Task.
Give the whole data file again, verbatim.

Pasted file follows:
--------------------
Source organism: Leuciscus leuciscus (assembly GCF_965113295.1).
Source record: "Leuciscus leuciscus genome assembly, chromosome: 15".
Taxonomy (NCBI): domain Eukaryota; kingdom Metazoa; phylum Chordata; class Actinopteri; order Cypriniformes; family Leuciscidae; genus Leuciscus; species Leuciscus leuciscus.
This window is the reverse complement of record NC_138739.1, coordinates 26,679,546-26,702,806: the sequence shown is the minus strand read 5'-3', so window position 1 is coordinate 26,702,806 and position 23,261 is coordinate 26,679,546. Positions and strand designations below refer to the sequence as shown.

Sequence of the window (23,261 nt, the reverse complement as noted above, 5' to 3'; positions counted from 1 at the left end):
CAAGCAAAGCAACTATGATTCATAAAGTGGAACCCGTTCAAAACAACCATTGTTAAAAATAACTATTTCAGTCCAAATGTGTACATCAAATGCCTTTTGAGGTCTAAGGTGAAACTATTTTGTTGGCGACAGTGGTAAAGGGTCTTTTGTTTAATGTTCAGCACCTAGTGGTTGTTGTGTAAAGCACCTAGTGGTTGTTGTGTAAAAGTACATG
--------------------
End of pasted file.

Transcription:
Source organism: Leuciscus leuciscus (assembly GCF_965113295.1).
Source record: "Leuciscus leuciscus genome assembly, chromosome: 15".
Taxonomy (NCBI): domain Eukaryota; kingdom Metazoa; phylum Chordata; class Actinopteri; order Cypriniformes; family Leuciscidae; genus Leuciscus; species Leuciscus leuciscus.
This window is the reverse complement of record NC_138739.1, coordinates 26,679,546-26,702,806: the sequence shown is the minus strand read 5'-3', so window position 1 is coordinate 26,702,806 and position 23,261 is coordinate 26,679,546. Positions and strand designations below refer to the sequence as shown.

Sequence of the window (23,261 nt, the reverse complement as noted above, 5' to 3'; positions counted from 1 at the left end):
CAAGCAAAGCAACTATGATTCATAAAGTGGAACCCGTTCAAAACAACCATTGTTAAAAATAACTATTTCAGTCCAAATGTGTACATCAAATGCCTTTTGAGGTCTAAGGTGAAACTATTTTGTTGGCGACAGTGGTAAAGGGTCTTTTGTTTAATGTTCAGCACCTAGTGGTTGTTGTGTAAAGCACCTAGTGGTTGTTGTGTAAAAGTACATG